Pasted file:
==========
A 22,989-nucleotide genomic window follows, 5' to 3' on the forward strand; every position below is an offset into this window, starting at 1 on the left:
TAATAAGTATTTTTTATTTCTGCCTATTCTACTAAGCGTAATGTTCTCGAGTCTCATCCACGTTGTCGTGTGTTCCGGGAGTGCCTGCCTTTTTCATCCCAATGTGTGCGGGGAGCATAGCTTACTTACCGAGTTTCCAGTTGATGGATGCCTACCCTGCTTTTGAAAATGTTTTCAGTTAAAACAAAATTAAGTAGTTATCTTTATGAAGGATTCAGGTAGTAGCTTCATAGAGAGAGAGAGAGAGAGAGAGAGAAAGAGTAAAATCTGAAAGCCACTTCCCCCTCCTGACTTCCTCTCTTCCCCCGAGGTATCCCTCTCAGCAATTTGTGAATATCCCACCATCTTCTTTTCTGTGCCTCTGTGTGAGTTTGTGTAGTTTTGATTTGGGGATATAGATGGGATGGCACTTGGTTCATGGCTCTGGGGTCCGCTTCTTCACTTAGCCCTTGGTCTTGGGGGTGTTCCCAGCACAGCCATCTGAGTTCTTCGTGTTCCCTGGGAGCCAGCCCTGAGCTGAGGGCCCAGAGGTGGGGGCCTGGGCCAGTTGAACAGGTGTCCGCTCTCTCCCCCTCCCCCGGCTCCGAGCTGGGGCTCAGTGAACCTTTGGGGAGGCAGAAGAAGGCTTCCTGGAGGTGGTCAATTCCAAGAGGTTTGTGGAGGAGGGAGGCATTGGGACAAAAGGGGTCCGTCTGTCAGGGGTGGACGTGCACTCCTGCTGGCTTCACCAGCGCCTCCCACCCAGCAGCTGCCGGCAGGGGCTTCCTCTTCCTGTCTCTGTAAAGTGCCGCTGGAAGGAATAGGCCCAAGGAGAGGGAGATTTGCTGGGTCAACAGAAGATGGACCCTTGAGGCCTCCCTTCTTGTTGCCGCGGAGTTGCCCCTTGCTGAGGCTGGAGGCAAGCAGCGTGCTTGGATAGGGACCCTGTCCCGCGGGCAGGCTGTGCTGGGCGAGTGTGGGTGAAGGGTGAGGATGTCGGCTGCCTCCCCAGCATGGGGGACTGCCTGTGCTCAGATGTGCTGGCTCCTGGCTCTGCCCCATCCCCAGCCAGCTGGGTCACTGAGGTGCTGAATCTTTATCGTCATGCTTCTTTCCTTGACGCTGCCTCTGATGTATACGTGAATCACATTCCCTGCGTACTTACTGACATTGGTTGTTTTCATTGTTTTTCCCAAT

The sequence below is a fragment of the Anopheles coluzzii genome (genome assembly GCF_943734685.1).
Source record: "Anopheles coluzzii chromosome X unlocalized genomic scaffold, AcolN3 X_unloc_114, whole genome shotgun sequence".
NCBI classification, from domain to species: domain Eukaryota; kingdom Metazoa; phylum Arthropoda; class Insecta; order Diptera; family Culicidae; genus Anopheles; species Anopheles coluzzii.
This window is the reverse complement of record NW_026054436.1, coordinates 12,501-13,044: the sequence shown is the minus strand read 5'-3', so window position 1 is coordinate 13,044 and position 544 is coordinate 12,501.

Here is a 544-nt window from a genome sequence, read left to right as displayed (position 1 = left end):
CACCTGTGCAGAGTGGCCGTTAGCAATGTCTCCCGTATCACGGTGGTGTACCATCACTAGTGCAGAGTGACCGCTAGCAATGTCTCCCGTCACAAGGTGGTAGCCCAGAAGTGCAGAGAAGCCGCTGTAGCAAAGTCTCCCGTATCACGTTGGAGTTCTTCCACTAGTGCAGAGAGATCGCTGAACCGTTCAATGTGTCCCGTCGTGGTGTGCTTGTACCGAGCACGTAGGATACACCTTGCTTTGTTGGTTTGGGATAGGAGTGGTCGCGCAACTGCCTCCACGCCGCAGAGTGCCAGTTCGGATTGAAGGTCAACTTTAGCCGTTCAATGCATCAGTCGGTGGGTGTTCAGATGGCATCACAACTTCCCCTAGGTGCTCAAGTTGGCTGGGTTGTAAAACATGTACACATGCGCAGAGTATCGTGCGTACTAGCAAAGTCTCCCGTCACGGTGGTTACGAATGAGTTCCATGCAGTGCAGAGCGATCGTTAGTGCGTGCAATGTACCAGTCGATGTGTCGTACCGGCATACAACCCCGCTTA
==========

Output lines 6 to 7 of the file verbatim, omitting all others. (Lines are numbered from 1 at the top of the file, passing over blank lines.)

This window is the reverse complement of record NW_026054436.1, coordinates 12,501-13,044: the sequence shown is the minus strand read 5'-3', so window position 1 is coordinate 13,044 and position 544 is coordinate 12,501.

Here is a 544-nt window from a genome sequence, read left to right as displayed (position 1 = left end):